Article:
Chap. 9 Stability in the Frequency Domain

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Introduction • Stability – Routh-Hurwitz method (Ch. 6) – Root Locus (Ch. 7) – The stability of a system in the real frequency domain, in terms of the frequency response. (Ch. 8-9)

• The frequency response of a system provides sufficient information for the determination of the relative stability of the system. – The response can readily be obtained by exciting the system with sinusoidal input signal. – A frequency domain stability criterion would be useful for determining suitable approaches to adjusting the parameters of a system in order to increase its relative stability.

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Introduction • Nyquist stability criterion – A fundamental approach to the investigation of the stability of linear control systems. – It is based on the theorem in the theory of the function of a complex variable : mapping contours. Char. eq

F (s) 1 L(s) 0

where

L(s) G(s) H (s)

F (s) (s) 1 Ln Lm Lq 0

– All zeros of F(s) lie in the left-hand s-plane. • Mapping of the right-hand s-plane into the F(s)-plane.

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Mapping Contours in the s-Plane • A contour map – A contour or trajectory in one plane mapped or translated into another plane by a relation F(s).

F (s) 2s 1 2(s 1 / 2) u jv F (s) 2s 1 2( j ) 1 u 2 1, v 2 Chap. 9 Stability in the Frequency Domain

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Mapping Contours in the s-Plane • Conformal mapping – The mapping which retains the angles of the s-plane contour on the F(s)-plane.

• Area enclosed – The area with a contour to the right of the traversal of the contour is considered to be the area enclosed by the contour. – We will assume clockwise traversal of a contour to be positive and the area enclosed within the contour to be on the right.

F (s) s /( s 2) Chap. 9 Stability in the Frequency Domain

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Mapping Contours in the s-Plane • Cauchy’s theorem is concerned with mapping a function F(s) that has a finite number of poles and zeros within the contour, n F ( s ) 1 L( s ) 1

N ( s ) D( s ) N ( s ) D( s ) D( s )

K ( s si ) i 1 M

(s s )

where L( s)

N ( s) D( s )

k

k 1

– The poles of L(s) are the poles of F(s). – It is the zeros of F(s) that are the characteristic roots of the system and that indicate its response. Y ( s ) T ( s ) R( s )

P k

( s )

k

R( s )

P k

F ( s)

k

R( s )

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Mapping Contours in the s-Plane • Cauchy’s theorem (the principle of the argument) If a contour in the s-plane encircles Z zeros and P poles of F(s) and does not pass through and poles or zeros of F(s) and the traversal is in the clockwise direction along the contour, the corresponding contour in the F(s)-plane encircles the origin of the F(s)-plane N=Z - P times in the clockwise direction. – The encirclement of the poles and zeros of F(s) can be related to the encirclement of the origin in the F(s)-plane.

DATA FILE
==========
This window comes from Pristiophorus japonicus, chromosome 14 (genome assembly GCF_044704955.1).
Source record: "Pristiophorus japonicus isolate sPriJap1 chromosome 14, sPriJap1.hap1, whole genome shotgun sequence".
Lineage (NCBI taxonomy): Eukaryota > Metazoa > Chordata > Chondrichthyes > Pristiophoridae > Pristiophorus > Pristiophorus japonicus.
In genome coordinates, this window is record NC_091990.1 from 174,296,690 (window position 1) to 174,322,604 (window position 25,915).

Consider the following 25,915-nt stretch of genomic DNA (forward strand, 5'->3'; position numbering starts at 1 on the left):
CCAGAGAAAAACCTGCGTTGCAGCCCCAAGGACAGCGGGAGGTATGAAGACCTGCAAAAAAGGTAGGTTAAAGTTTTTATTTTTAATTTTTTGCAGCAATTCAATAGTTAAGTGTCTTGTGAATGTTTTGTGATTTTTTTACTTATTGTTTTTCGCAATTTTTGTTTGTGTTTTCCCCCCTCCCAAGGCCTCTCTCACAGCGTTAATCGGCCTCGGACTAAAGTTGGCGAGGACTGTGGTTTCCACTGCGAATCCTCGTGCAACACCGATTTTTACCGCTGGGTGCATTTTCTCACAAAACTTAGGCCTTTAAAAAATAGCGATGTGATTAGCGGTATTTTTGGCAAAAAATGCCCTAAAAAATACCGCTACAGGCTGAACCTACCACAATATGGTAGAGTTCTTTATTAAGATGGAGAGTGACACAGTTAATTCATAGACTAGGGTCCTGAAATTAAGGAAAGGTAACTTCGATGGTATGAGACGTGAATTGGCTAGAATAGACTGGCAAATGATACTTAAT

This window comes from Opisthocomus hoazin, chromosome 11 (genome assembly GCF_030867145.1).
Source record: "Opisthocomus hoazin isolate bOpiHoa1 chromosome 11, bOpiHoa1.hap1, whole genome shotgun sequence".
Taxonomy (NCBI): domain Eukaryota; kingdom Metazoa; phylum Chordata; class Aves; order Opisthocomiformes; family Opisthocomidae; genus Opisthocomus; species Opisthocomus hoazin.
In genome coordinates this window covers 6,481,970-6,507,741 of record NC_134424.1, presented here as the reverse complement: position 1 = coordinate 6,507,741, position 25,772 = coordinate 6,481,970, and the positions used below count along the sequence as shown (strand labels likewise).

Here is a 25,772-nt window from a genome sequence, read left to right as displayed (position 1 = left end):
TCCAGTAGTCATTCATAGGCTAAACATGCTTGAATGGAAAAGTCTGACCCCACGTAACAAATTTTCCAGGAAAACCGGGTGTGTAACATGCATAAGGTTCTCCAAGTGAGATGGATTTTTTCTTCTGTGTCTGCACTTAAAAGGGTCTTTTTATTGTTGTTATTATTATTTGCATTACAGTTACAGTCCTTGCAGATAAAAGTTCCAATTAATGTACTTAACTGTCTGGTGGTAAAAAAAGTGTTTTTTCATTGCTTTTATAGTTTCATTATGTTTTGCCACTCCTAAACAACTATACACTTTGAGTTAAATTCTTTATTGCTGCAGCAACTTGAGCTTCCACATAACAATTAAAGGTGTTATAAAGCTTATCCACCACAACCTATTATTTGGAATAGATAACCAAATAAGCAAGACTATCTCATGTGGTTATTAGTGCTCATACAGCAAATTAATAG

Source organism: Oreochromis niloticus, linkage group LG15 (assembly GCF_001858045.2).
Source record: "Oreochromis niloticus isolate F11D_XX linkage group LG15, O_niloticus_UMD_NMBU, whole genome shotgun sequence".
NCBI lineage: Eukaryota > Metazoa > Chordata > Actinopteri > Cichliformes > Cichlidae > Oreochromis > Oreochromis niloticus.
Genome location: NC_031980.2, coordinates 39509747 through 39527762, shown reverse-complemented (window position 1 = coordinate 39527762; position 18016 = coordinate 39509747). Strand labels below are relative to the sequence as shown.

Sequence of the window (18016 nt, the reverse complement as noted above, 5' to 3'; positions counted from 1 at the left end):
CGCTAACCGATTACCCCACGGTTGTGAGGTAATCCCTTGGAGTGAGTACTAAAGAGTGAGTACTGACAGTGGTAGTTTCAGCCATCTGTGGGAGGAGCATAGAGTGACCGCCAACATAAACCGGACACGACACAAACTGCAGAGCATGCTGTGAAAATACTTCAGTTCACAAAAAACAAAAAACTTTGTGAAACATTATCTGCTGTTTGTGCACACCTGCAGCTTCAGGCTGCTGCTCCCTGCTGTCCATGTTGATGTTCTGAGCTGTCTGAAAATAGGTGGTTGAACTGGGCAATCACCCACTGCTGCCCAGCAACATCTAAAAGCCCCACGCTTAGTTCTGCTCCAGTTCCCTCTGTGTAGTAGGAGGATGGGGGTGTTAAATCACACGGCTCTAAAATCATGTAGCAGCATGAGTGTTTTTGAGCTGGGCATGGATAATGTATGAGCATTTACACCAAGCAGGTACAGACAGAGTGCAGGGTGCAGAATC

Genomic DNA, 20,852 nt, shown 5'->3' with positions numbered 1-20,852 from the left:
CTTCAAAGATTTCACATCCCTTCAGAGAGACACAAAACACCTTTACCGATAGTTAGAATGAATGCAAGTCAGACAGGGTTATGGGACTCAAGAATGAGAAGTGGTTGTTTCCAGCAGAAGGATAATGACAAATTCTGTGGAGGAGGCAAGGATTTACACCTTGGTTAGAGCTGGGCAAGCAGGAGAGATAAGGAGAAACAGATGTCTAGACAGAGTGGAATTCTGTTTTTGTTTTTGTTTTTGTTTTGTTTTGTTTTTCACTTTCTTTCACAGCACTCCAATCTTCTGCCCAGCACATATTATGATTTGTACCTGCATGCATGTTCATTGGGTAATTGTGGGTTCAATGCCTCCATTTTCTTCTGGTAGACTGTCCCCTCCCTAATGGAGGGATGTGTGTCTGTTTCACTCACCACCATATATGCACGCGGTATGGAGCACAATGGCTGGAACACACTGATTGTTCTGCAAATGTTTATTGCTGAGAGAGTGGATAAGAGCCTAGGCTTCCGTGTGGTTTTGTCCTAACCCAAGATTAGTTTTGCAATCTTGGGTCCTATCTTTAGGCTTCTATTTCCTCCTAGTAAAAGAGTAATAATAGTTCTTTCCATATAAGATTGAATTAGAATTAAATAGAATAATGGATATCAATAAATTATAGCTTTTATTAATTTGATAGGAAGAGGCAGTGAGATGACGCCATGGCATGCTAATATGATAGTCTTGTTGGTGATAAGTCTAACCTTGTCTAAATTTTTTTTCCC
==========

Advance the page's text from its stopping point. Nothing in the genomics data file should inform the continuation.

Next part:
F ( s) Chap. 9 Stability in the Frequency Domain

s s 12 8

Mapping Contours in the s-Plane • Cauchy’s theorem F ( s)

( s z1 )(s z2 ) ( s p1 )(s p2 )

F ( s) F ( s) F ( s)

s z1 s z 2 s p1 s p2

(( s z1 ) ( s z2 ) ( s p1 ) ( s p2 ))

F ( s) ( z1 z2 p1 p2 )

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Mapping Contours in the s-Plane • Cauchy’s theorem – If Z zeros were enclosed with in s, then the net angle would be equal to z=2(Z) rad. – If Z zeros and P poles are encircled as s is traversed, z=2(Z) 2(P) is the net resultant angle of F(s). F Z P 2N 2Z 2P

– And the net number of encirclements of the origin of the F(s) is N=Z-P.

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Mapping Contours in the s-Plane

N 3 1 2

N Z P 1

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The Nyquist Criterion • For a system to be stable, all the zeros of the characteristic equation, F(s), must lie in the lefthand s-plane. n F ( s ) 1 L( s )

K ( s si ) i 1 M

(s s ) k

k 1

– We choose a contour in the s-plane that encloses the entire right-hand splane, and we determine whether any zeros of F(s) lie within the contour.

N Z P • If P = 0, the number of unstable roots of the system is equal to N.

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The Nyquist Criterion • We may define the function F (s) F (s) 1 L(s)

• Nyquist stability criterion A feedback system is stable if and only if the contour L in the L(s)plane does not encircle the (-1,0) point when the number of poles of L(s) in the right-hand s-plane is zero (P=0).

• When the number of poles of L(s) in the right-hand splane is other than zero, the Nyquist criterion is stated: A feedback system is stable if and only if, for the contour L, the number of counterclockwise encirclements of the (-1,0) point is equal to the number of poles of L(s) with positive real parts.